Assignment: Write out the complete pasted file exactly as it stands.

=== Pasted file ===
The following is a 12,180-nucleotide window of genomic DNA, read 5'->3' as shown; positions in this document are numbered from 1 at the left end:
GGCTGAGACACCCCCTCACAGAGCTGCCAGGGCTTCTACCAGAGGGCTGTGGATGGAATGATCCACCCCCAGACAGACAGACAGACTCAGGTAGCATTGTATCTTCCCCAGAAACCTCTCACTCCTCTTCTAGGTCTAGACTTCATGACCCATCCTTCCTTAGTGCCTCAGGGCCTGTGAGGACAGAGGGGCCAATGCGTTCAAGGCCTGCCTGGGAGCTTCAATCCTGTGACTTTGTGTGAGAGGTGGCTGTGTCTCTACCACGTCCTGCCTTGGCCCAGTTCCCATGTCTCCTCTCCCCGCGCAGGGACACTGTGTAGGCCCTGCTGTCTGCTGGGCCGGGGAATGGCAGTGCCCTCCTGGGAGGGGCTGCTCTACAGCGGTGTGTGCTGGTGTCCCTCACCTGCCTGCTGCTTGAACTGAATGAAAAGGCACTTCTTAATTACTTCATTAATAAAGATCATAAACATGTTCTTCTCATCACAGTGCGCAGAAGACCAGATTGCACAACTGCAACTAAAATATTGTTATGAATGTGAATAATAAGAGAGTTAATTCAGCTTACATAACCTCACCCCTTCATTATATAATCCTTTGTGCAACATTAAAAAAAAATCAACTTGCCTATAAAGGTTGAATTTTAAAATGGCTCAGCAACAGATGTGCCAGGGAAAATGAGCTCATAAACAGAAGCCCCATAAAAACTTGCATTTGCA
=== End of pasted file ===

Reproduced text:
The following is a 12,180-nucleotide window of genomic DNA, read 5'->3' as shown; positions in this document are numbered from 1 at the left end:
GGCTGAGACACCCCCTCACAGAGCTGCCAGGGCTTCTACCAGAGGGCTGTGGATGGAATGATCCACCCCCAGACAGACAGACAGACTCAGGTAGCATTGTATCTTCCCCAGAAACCTCTCACTCCTCTTCTAGGTCTAGACTTCATGACCCATCCTTCCTTAGTGCCTCAGGGCCTGTGAGGACAGAGGGGCCAATGCGTTCAAGGCCTGCCTGGGAGCTTCAATCCTGTGACTTTGTGTGAGAGGTGGCTGTGTCTCTACCACGTCCTGCCTTGGCCCAGTTCCCATGTCTCCTCTCCCCGCGCAGGGACACTGTGTAGGCCCTGCTGTCTGCTGGGCCGGGGAATGGCAGTGCCCTCCTGGGAGGGGCTGCTCTACAGCGGTGTGTGCTGGTGTCCCTCACCTGCCTGCTGCTTGAACTGAATGAAAAGGCACTTCTTAATTACTTCATTAATAAAGATCATAAACATGTTCTTCTCATCACAGTGCGCAGAAGACCAGATTGCACAACTGCAACTAAAATATTGTTATGAATGTGAATAATAAGAGAGTTAATTCAGCTTACATAACCTCACCCCTTCATTATATAATCCTTTGTGCAACATTAAAAAAAAATCAACTTGCCTATAAAGGTTGAATTTTAAAATGGCTCAGCAACAGATGTGCCAGGGAAAATGAGCTCATAAACAGAAGCCCCATAAAAACTTGCATTTGCA